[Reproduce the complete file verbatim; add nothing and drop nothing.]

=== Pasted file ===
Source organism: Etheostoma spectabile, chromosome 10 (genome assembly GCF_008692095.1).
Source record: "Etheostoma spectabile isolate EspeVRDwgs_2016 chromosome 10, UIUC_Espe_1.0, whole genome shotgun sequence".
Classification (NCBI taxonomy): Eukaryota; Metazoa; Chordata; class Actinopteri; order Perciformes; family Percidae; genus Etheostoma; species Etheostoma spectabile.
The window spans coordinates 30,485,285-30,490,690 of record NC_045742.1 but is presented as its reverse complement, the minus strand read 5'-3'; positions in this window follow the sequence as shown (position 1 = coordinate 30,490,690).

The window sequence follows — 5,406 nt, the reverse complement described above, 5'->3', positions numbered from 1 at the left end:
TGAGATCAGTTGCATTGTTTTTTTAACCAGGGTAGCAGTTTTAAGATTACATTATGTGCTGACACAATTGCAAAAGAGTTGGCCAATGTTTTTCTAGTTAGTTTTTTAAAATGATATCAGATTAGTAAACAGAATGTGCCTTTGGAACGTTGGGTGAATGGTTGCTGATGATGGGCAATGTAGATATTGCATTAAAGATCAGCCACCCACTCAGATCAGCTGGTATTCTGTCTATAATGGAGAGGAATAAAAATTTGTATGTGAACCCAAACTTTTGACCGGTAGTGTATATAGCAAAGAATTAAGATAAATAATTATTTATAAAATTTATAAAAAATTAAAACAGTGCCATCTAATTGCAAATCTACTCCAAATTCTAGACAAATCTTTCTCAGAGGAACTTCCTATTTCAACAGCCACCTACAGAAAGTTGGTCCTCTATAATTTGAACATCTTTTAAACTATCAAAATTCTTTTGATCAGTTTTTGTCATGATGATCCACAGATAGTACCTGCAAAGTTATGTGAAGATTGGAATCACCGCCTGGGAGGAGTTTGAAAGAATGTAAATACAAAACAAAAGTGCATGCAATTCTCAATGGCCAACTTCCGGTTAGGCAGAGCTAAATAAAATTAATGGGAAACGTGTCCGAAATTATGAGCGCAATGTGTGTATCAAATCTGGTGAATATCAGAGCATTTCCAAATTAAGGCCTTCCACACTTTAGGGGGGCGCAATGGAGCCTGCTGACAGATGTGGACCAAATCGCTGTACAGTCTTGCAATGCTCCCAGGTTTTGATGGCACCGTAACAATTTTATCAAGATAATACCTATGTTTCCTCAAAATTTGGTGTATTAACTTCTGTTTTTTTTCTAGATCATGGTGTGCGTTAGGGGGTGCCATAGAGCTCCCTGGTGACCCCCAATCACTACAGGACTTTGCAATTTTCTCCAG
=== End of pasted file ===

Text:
Source organism: Etheostoma spectabile, chromosome 10 (genome assembly GCF_008692095.1).
Source record: "Etheostoma spectabile isolate EspeVRDwgs_2016 chromosome 10, UIUC_Espe_1.0, whole genome shotgun sequence".
Classification (NCBI taxonomy): Eukaryota; Metazoa; Chordata; class Actinopteri; order Perciformes; family Percidae; genus Etheostoma; species Etheostoma spectabile.
The window spans coordinates 30,485,285-30,490,690 of record NC_045742.1 but is presented as its reverse complement, the minus strand read 5'-3'; positions in this window follow the sequence as shown (position 1 = coordinate 30,490,690).

The window sequence follows — 5,406 nt, the reverse complement described above, 5'->3', positions numbered from 1 at the left end:
TGAGATCAGTTGCATTGTTTTTTTAACCAGGGTAGCAGTTTTAAGATTACATTATGTGCTGACACAATTGCAAAAGAGTTGGCCAATGTTTTTCTAGTTAGTTTTTTAAAATGATATCAGATTAGTAAACAGAATGTGCCTTTGGAACGTTGGGTGAATGGTTGCTGATGATGGGCAATGTAGATATTGCATTAAAGATCAGCCACCCACTCAGATCAGCTGGTATTCTGTCTATAATGGAGAGGAATAAAAATTTGTATGTGAACCCAAACTTTTGACCGGTAGTGTATATAGCAAAGAATTAAGATAAATAATTATTTATAAAATTTATAAAAAATTAAAACAGTGCCATCTAATTGCAAATCTACTCCAAATTCTAGACAAATCTTTCTCAGAGGAACTTCCTATTTCAACAGCCACCTACAGAAAGTTGGTCCTCTATAATTTGAACATCTTTTAAACTATCAAAATTCTTTTGATCAGTTTTTGTCATGATGATCCACAGATAGTACCTGCAAAGTTATGTGAAGATTGGAATCACCGCCTGGGAGGAGTTTGAAAGAATGTAAATACAAAACAAAAGTGCATGCAATTCTCAATGGCCAACTTCCGGTTAGGCAGAGCTAAATAAAATTAATGGGAAACGTGTCCGAAATTATGAGCGCAATGTGTGTATCAAATCTGGTGAATATCAGAGCATTTCCAAATTAAGGCCTTCCACACTTTAGGGGGGCGCAATGGAGCCTGCTGACAGATGTGGACCAAATCGCTGTACAGTCTTGCAATGCTCCCAGGTTTTGATGGCACCGTAACAATTTTATCAAGATAATACCTATGTTTCCTCAAAATTTGGTGTATTAACTTCTGTTTTTTTTCTAGATCATGGTGTGCGTTAGGGGGTGCCATAGAGCTCCCTGGTGACCCCCAATCACTACAGGACTTTGCAATTTTCTCCAG